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|Title:||STUDY ON TURBULENT FLOWS IN OPEN CHANNELS|
|Keywords:||CIVIL ENGINEERING;ROUGHNESS PARAMETER;CHANNEL STUDY;TURBULENT FLOWS|
|Abstract:||In this study, a series of experiments including rough beds and smooth bed have been performed with the objectives of estimation of appropriate methodologies to estimate bed shear stress based on mean velocity as well as fluctuating components of velocity in three perpendicular directions, evaluation of resistance laws which use roughness as one of the parameters, ascertaining the presence of dip formation in velocity profiles, ascertaining the advantage of using a shift in bed location on simulation of velocity profile, variation of turbulent intensity across and along the flow, variation of turbulent energy in a vertical and assessment of performance of some of the widely used softwares in simulating experimental observations. The focus of the work has been primarily motivated by practical considerations. While the resistance laws are very much needed in analysis and design of several problems in engineering, the use of turbulence kinetic energy is usually important in many applications ranging from dissipation of energy, re-aeration process in open channels. Velocity profile is simulated using relationships of Swamee (1993). Swamee's resistance relationship is essentially developed from the resistance relationship used by ASCE Task Force on Friction Factors in Open Channels (1963). In addition, use of Manning,s resistance relationship is also evaluated. Shifting of bed to another reference level was found useful in simulation of velocity profiles. It has been observed that arrangement or packing of roughness also plays an important role. A relationship involving roughness height, von Karman constant, slope and intercept of best fit line between velocity and vertical distance ( measured with respect to reference level) is developed. It is observed that velocity equation of Swamee (1993) works well in the inner region. This agreement is relatively better when shifting of the bed is done to account for roughness effects. Also, near the free surface, the performance of this equation is found not that good as considerable deviation of it occurs from the observed velocity profile as one approaches the free surface. The deviation of velocity profile is observed and is in conformity with the earlier investigation of velocity profile in open channels, as observed by several investigators. 111 Discharge computations are found sensitive to the location of section across the flow. However, consideration of integrated effect of various sections favors the use of Swamee resistance law more strongly in case of uniform flow. A major part of the work has dealt with estimation of shear velocity using different approaches. If turbulent measurements are not available, log law based approach of shear stress estimation is found a better alternative. One of the major contributions of this work is towards estimation of bed shear velocity or shear stress using turbulence measurements. Chapter 5 clearly outlines the advantages in using the proposed approach. Variation of turbulent intensity has been investigated across and along the flow. Definitely, this variation also appears sensitive to the normalizing shear stress. The work has examined the use of six scaling parameters in Chapter 6 while studying the variation of turbulent intensity. The relative magnitude of different stresses follow the patterns reported in the literature. Use of shear velocity based on linear approaches of Grinvald and Nikora (1988) yields too low values of equivalent bed roughness in rough beds. Reynolds stress is observed to be maximum towards the bed and decrease towards the surface. However, near the bed, across flow variation are observed in different runs. Same is found true for the variation of normalized turbulence intensities. A relative comparison of turbulent stresses on different rough beds at a given Reynolds number does indicate that the turbulence is more pronounced where bed has non-uniform roughness. Numerical simulation of turbulent flow for different experimental series indicated that the nature of bed plays an important role in convergence of the solution to an acceptable level. The nature of velocity and TKE distribution in Chapter 7, suggests need for more accurate simulation using LES for a better understanding of the turbulent flow over rough bed channels. iv|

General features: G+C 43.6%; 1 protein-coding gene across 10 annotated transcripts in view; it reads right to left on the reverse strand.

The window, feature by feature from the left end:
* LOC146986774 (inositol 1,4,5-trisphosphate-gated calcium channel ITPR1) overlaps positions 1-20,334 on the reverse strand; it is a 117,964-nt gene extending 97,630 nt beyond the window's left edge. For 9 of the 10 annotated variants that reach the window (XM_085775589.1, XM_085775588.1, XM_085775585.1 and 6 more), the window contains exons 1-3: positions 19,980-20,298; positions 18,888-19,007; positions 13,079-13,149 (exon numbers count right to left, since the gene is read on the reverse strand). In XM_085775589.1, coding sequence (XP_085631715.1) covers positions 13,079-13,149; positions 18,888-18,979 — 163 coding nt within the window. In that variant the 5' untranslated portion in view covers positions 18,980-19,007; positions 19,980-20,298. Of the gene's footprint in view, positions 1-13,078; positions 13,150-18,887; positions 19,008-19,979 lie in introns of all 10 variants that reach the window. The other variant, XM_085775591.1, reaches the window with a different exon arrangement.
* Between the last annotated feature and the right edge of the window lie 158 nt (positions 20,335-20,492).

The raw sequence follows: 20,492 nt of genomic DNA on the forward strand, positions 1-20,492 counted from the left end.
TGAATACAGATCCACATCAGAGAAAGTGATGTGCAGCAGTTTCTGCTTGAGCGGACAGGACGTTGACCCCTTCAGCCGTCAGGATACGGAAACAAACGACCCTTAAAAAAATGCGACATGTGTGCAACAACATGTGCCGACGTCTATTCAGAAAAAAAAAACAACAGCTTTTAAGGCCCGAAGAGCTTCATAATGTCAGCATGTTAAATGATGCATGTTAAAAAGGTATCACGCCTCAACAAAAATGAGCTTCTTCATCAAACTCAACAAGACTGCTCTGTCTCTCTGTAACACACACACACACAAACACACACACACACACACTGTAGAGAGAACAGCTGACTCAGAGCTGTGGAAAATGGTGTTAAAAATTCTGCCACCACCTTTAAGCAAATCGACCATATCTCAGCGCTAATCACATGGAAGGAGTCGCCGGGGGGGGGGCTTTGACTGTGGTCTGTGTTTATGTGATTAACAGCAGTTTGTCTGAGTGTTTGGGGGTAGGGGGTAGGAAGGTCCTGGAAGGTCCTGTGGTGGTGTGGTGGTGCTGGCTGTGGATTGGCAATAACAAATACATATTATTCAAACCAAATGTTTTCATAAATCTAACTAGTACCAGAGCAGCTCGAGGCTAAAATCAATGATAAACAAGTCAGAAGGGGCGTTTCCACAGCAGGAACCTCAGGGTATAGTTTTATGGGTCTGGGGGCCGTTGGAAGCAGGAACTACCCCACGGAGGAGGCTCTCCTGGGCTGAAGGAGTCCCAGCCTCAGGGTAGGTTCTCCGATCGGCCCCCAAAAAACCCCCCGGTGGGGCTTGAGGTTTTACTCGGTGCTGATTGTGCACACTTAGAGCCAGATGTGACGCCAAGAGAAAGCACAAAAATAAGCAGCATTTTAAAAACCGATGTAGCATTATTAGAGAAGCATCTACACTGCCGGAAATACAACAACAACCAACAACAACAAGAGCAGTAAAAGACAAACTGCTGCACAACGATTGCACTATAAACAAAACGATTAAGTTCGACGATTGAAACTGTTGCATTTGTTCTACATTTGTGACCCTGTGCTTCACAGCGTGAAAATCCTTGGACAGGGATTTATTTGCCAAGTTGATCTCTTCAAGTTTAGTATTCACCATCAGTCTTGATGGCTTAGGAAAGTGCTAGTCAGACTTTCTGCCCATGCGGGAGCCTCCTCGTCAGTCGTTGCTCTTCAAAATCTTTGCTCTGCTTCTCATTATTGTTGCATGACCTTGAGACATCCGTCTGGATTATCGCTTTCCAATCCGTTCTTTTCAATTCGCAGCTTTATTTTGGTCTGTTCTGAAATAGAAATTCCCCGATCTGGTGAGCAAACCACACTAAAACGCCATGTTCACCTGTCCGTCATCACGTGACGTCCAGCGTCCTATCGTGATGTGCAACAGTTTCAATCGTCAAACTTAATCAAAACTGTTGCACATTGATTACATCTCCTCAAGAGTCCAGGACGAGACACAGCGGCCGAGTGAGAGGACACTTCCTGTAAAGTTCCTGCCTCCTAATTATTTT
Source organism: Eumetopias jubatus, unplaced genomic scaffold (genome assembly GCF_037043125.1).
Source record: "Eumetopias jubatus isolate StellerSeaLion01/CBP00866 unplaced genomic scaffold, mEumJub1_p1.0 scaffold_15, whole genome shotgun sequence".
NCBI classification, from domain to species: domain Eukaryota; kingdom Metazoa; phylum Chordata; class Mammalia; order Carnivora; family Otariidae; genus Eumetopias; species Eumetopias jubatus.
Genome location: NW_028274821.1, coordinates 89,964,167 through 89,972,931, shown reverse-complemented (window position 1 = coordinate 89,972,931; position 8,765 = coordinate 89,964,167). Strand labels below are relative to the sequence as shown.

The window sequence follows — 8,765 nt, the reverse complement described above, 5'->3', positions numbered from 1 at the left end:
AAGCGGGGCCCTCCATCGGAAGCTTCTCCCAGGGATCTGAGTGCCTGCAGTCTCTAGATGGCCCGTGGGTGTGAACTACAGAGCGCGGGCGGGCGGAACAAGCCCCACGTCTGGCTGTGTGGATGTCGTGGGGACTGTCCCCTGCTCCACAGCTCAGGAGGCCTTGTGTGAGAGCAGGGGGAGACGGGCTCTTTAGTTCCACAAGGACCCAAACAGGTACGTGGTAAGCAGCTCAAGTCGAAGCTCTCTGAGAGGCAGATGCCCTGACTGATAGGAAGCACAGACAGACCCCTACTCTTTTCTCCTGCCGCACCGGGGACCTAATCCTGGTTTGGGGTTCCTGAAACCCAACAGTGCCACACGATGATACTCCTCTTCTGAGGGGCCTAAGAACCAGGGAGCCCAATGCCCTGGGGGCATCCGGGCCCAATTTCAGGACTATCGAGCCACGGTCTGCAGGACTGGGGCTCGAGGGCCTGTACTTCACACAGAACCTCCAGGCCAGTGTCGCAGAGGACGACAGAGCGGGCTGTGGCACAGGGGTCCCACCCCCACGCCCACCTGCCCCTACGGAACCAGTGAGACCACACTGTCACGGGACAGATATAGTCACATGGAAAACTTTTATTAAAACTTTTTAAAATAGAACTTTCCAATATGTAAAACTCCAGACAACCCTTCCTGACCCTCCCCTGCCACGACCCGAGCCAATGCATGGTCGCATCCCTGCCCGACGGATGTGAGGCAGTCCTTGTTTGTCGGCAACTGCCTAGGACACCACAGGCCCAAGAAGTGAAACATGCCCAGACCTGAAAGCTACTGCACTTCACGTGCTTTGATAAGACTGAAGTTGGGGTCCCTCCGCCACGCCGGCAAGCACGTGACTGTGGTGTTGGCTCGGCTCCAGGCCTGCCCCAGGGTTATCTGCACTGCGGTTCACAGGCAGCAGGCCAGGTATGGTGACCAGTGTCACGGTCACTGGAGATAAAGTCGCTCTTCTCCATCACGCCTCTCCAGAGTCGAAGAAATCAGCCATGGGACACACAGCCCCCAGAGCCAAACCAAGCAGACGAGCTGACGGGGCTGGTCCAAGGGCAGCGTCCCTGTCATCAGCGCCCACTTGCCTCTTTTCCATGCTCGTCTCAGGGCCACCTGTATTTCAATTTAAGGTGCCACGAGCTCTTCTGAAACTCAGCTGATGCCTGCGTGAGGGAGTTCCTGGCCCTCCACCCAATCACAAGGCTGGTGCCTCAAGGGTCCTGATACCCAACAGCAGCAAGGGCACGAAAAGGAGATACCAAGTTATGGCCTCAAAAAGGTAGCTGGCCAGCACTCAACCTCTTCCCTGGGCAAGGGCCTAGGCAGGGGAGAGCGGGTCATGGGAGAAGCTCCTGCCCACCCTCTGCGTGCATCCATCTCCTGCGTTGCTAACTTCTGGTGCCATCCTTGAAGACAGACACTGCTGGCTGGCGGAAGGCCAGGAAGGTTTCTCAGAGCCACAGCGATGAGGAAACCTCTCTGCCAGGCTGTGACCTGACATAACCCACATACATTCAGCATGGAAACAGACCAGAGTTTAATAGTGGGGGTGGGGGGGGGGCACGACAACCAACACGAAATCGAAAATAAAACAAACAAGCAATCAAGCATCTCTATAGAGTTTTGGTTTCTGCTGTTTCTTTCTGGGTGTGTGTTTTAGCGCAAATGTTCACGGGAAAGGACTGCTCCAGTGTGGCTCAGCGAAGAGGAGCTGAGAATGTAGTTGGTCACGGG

|Research Supervisor/ Guide:||Singh, K. M.|
Ojha, C. S. P.
|Appears in Collections:||DOCTORAL THESES (Civil Engg)|
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